The Last Citizen Apartment of Seoul

Seoul Citizen Apartment

On the foot of the Namsan Mountain lies an apartment building that has the name “Second Model Apartment” (in Korean 제2시범아파트) It was a part of the Seoul’s citizen apartment program forty years ago and the only survivor of this program today. The basic architecture and the cracks on the facade reveal that the building is old, maybe too old.

Seoul Citizen Apartment

Originally, the apartment was called the Second Citizen Apartment (제2시민아파트). It is the last relic of a time in Seoul’s history when there was a rapid population increase and many illegal settlements.

In the later half of the 1950s and in the 60s Seoul couldn’t react to the rapid population increase. Many buildings and houses were constructed without permits. The president Park Chung-Hee ordered the mayor of Seoul Kim Hyun-Ok to build citizens apartments and house the people from these illegal settlements in them. The mayor Kim Hyun-Ok had the nickname “Bulldozer” because during his time many areas in Seoul got erased and replaced by modern large-scale structures, such as apartments, wide roads and elevated freeways. Seoul begun to loose it’s historic streetscape, a small labyrinth-like and organic road network.

Seoul Citizen Apartment in Hoehyeon


There have been a total of 136,650 buildings without permits. There have been three measures to handle this situation: (1) citizen apartments should host the citizens; (2) large housing projects were built in Gwangju, a city in Gyeonggi-do (now the area is part of Seongnam) and (3) 46,650 buildings were legalized by doing local improvements.

The first citizen apartment was the Keumhwa Citizen Apartment (금화시민아파트), planned and executed as a single project by the Seodaemun District. Construction begun in 1968. Shortly after that Seoul announced a city-wide plan to invest a total of 24 billion KRW from 1969 to 1971 for the construction of around 2000 apartment buildings. Each apartment in such a complex was planned to have a size of 33 square meters (or 11 Pyeong in the Korean apartment unit). Residents only had to make a down payment when moving in and they had to pay off the apartment within 15 years. However, in total only 447 citizen apartment buildings were constructed.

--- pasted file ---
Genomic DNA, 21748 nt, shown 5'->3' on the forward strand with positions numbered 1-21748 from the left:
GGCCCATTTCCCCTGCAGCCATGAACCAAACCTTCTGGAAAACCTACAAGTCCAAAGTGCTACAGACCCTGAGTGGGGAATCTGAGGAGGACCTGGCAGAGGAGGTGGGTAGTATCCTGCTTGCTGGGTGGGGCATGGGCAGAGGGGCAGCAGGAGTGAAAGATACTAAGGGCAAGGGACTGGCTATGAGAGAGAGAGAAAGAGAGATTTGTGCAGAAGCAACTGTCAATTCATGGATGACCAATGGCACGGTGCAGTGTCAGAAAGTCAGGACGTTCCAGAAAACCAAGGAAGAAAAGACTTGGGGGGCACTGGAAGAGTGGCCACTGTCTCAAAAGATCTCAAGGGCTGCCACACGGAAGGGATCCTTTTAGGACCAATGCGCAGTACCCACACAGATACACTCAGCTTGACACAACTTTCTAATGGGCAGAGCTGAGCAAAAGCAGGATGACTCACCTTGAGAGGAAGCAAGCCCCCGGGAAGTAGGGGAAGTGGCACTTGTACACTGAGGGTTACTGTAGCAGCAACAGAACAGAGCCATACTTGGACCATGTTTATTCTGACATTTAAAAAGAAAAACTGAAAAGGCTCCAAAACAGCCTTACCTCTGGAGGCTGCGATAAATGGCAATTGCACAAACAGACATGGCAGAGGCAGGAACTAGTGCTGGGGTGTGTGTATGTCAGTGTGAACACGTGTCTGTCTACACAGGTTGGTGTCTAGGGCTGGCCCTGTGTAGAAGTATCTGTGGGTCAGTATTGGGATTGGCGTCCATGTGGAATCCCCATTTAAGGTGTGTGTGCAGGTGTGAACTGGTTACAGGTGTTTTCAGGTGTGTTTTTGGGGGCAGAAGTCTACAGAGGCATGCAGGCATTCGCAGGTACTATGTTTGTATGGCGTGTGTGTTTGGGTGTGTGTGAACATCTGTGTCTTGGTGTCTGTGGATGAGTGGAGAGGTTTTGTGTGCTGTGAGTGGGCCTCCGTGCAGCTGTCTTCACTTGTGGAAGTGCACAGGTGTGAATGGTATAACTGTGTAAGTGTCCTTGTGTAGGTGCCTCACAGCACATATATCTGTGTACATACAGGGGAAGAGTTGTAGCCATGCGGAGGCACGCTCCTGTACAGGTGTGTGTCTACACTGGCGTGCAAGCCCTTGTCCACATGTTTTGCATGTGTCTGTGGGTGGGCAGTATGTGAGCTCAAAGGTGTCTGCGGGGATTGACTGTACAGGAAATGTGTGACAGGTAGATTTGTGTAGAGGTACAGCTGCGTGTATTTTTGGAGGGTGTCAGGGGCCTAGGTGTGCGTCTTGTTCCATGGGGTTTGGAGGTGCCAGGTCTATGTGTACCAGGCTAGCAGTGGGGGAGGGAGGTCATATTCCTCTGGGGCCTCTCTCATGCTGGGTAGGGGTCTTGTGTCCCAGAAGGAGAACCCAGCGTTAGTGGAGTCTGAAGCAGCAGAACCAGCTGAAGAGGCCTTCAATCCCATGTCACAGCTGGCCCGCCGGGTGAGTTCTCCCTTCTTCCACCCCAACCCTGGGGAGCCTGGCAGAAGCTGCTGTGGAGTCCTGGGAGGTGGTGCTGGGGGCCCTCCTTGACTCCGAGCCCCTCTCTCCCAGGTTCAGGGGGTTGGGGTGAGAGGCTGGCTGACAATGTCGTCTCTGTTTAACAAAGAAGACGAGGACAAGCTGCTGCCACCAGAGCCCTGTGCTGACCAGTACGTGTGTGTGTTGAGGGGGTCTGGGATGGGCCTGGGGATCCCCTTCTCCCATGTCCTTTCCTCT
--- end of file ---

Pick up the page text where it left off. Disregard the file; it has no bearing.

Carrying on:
The Wow Apartment Collapse

In 1969, the first year of the plan, around 400 citizen apartment buildings were constructed. After a fatal disaster in 1970 the citizen apartment project was cancelled. 447 buildings were constructed in total.

Among the citizen apartments was the Wow Apartment Complex in Mapo District. 15 five-story buildings were part of the complex. Construction was done from June to December 1969. Four months later a building (apartment unit 5) suddenly collapsed, killing 33 residents and injuring 40 people.

The reason was poor and too quick construction, mistakes in the static calculations, bad quality of the concrete and mountain runoff water. The combination of various factors led to this disaster. The mayor Kim Hyun-Ok resigned and an inspection of the citizen apartment showed that 75% of the existing buildings don’t fulfill safety standards. Now there is a park (Wow Park, 와우공원) at the former location of the apartments.


The Fall of Seoul Citizen Apartment

After the Wow Apartment Collapse the citizen apartment programs was cancelled and until 1977 around 100 apartments were demolished. Until now almost all of the apartments were redeveloped or modernized. Except this one: The apartment building in Hoehyeon is the last citizen apartment.

It was constructed in 1970. There are 340 apartments (each has the typical size of 33 square meters). It was the first apartment building with a central heating system. The building has ten stories but no elevator. Thus, the main entrance isn’t on the ground floor, it’s on the sixth floor:

Seoul Citizen Apartment Entry